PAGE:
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Home » Sukkot

Sukkot: From the Fast to the Party

Submitted by on October 6, 2019 – 12:12 amNo Comment | 1,618 views

The party begins on Sukkot. The first ten days of the year are somber. Rosh Hashanah is the day of judgement, then next week are the days of repentance, and Yom Kippur is the fast. After the fast, our festivals take a radical turn and we move from the fast to the party. The party is the festival of Sukkot and it lasts for nine days, culminating in Simchat Torah, the most joyous day in the Jewish calendar.

What is the logical reason for this sudden shift from somberness to joy?

A real estate agent once showed a house to a couple. As she went through the rooms, she pointed out the key selling features and kept commenting on the view that would soon be visible from the bay window  in the living room. When they reached the living room, she announced that she was about to show them the house’s best-selling feature and dramatically pulled the curtains.

The wife was enchanted, but the husband was unimpressed. Finally, he observed, I can’t see the view. I guess it is blocked by those mountains . . .

From Rosh Hashanah to Yom Kippur we are climbing a mountain. Climbing is maddeningly hard work. It is a serious time of strenuous concentration. On Yom Kippur we reach the top of the mountain and the view is suddenly revealed to us in its glorious splendor. With the magificnet view comes a profound and uplifting thrill that results in merriment and joy. Hence the shift from the somber Yom Kippur to the joyous festival of Sukkot.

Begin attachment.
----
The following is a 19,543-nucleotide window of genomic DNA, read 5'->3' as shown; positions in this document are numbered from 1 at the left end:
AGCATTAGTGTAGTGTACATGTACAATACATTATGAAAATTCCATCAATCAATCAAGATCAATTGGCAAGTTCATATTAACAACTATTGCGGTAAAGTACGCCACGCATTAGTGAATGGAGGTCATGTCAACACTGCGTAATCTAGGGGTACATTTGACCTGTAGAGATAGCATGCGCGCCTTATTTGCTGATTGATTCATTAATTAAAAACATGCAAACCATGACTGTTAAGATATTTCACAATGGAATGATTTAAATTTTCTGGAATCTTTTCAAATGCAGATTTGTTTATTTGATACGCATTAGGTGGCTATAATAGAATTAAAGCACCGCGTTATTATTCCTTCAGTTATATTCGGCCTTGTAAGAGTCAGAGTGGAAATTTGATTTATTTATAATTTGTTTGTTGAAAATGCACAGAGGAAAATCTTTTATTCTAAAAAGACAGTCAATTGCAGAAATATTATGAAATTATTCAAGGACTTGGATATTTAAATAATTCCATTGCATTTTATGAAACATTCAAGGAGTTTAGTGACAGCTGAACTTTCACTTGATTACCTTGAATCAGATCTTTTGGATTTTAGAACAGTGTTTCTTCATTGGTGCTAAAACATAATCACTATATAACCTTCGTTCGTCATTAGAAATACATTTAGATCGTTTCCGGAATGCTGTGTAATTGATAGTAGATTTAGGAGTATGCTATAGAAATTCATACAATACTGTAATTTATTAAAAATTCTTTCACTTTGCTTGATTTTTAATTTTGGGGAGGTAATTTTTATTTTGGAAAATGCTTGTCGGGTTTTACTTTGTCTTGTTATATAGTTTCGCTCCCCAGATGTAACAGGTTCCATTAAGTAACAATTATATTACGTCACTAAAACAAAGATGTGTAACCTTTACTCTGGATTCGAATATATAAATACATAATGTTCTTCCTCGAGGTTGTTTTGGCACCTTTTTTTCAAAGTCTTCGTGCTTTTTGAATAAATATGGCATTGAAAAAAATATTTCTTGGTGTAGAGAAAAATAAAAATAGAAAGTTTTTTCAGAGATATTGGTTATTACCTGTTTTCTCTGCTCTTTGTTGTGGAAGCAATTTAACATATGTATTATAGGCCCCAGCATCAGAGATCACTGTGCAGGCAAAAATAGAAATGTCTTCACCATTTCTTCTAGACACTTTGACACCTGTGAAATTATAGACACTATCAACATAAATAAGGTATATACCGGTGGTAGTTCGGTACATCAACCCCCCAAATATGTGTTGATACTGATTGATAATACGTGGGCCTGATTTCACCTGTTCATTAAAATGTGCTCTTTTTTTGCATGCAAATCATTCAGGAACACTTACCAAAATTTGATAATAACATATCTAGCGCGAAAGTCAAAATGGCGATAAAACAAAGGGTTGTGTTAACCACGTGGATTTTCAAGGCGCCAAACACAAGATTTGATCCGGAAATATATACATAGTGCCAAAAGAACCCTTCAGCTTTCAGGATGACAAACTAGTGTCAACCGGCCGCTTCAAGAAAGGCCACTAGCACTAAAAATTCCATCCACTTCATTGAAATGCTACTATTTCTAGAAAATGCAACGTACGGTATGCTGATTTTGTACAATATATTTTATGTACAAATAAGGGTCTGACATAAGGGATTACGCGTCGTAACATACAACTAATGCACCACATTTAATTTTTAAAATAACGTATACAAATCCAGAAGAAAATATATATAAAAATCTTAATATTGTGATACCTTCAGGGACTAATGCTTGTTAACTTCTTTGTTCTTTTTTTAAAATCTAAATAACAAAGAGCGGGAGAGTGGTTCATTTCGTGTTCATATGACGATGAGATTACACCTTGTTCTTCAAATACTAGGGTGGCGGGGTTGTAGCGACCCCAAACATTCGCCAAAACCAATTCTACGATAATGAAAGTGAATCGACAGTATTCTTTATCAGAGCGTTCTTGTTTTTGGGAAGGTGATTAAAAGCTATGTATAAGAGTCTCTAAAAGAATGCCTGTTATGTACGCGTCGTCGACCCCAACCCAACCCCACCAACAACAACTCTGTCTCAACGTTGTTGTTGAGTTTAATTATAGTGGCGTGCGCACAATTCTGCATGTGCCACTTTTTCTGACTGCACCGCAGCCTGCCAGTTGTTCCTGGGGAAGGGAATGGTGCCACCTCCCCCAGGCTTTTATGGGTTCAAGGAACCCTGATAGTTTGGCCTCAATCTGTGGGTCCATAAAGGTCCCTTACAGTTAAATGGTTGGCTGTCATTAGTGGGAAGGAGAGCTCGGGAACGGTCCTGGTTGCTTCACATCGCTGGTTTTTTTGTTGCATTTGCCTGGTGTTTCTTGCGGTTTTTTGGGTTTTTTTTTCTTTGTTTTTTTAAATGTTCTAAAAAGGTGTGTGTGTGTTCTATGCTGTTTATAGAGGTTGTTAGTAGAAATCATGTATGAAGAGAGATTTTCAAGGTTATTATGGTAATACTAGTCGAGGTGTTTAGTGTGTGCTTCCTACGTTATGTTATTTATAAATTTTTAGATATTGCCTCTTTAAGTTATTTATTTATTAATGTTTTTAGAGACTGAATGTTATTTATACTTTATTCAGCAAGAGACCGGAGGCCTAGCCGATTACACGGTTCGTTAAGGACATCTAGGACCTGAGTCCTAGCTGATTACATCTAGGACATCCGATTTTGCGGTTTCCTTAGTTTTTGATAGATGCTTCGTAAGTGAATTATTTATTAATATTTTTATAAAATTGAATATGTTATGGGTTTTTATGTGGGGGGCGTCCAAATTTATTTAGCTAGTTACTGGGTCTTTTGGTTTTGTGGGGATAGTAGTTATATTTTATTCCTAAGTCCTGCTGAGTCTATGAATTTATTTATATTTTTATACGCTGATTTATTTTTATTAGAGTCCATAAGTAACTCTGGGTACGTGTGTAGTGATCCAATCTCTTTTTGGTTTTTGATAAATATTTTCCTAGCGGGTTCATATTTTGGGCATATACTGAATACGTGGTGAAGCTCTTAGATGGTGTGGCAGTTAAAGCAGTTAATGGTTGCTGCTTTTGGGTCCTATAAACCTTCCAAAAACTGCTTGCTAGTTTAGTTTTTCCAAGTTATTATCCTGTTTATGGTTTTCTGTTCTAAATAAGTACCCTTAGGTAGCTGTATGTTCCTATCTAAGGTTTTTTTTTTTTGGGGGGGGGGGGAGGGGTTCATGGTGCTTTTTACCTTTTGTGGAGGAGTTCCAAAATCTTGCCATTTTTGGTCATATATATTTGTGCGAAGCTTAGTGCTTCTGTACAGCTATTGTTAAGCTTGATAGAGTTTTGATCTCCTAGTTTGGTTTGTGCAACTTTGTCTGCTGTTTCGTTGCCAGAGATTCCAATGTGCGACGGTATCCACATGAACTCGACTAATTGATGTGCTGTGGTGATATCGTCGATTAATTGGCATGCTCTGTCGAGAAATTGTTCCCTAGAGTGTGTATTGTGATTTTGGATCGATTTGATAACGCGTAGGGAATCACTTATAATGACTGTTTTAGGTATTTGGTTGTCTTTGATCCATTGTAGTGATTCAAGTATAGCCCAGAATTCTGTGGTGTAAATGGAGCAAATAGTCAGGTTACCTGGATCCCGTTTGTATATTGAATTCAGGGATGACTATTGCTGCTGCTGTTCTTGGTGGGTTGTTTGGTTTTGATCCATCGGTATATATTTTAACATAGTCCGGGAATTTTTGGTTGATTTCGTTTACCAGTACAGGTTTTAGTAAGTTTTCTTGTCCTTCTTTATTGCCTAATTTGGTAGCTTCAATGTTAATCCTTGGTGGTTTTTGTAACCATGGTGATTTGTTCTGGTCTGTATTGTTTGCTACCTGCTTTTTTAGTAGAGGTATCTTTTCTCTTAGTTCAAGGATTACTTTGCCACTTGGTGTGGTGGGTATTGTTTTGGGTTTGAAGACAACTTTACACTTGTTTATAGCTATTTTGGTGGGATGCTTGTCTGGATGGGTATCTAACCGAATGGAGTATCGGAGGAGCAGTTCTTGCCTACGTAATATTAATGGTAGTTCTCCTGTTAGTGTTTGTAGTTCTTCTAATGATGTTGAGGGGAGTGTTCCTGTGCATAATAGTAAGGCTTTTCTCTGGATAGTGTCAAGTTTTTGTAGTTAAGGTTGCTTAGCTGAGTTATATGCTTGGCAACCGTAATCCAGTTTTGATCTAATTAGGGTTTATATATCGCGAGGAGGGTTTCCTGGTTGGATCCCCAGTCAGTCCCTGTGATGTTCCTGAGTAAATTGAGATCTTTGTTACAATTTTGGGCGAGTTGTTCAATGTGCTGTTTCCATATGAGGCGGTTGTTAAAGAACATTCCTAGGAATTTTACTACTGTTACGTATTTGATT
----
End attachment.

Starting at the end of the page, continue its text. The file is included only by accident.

What do we mean, what is the mountain, what is the view and why does it generate joy?

In the Palace
Kabbalah teaches that G-d and the Jewish people are engaged in a game of hide and seek. Throughout the year, we are the children who have exiled themselves from their father’s home. We seek G-d wherever we are, but we can’t find Him. We immerse ourselves in projects and efforts that are financially rewarding, in activities and pastimes that are socially rewarding, in hobbies and habits that are personally rewarding, but because they are all directed toward ourselves, we can’t find G-d in them.

During the month of Elul, we realize that if we want to find G-d, we must look for Him in His palace—in a life steeped in Torah and Mitzvah. So, during this month we increase our efforts to pray, study Torah, observe Mitzvot, and generally be more aware of G-d in our lives. This is us making our way toward G-d’s palace. But still, G-d is inside, and we are outside. On Rosh Hashanah, G-d lets us into the palace.

Yet, we are still not happy. Because though we are in the palace, we are still unable to find G-d. We call for Him everywhere chanting, Avinu Malkenu, our father our king, yet He doesn’t show His face. We can’t find His hiding place. The strenuous effort to seek Him, and the desperate fear that we might not find Him, creates a tension and somber atmosphere. It is us climbing G-d’s mountain.

On Yom Kippur, G-d finally emerges from His hiding place and shows His face. We are finally reunited. Why? Because on Yom Kippur we come full circle. Rather than pursuing self-oriented goals as we have done all year, we spend thieday immersed in G-dly goals. We don’t eat or drink, bathe or rest, we immerse ourselves in prayer and supplication. We speak to G-d, we think of G-d, and we do this all day.

When we do, we finally find G-d. This is the view that we referred to earlier. The gorgeous vista that suddenly reveals itself to us as we crest the top of the mountain.

Thrill and Joy
If that is the case, why doesn’t the party begin on Yom Kippur? Why do we wait with the party until Sukkot?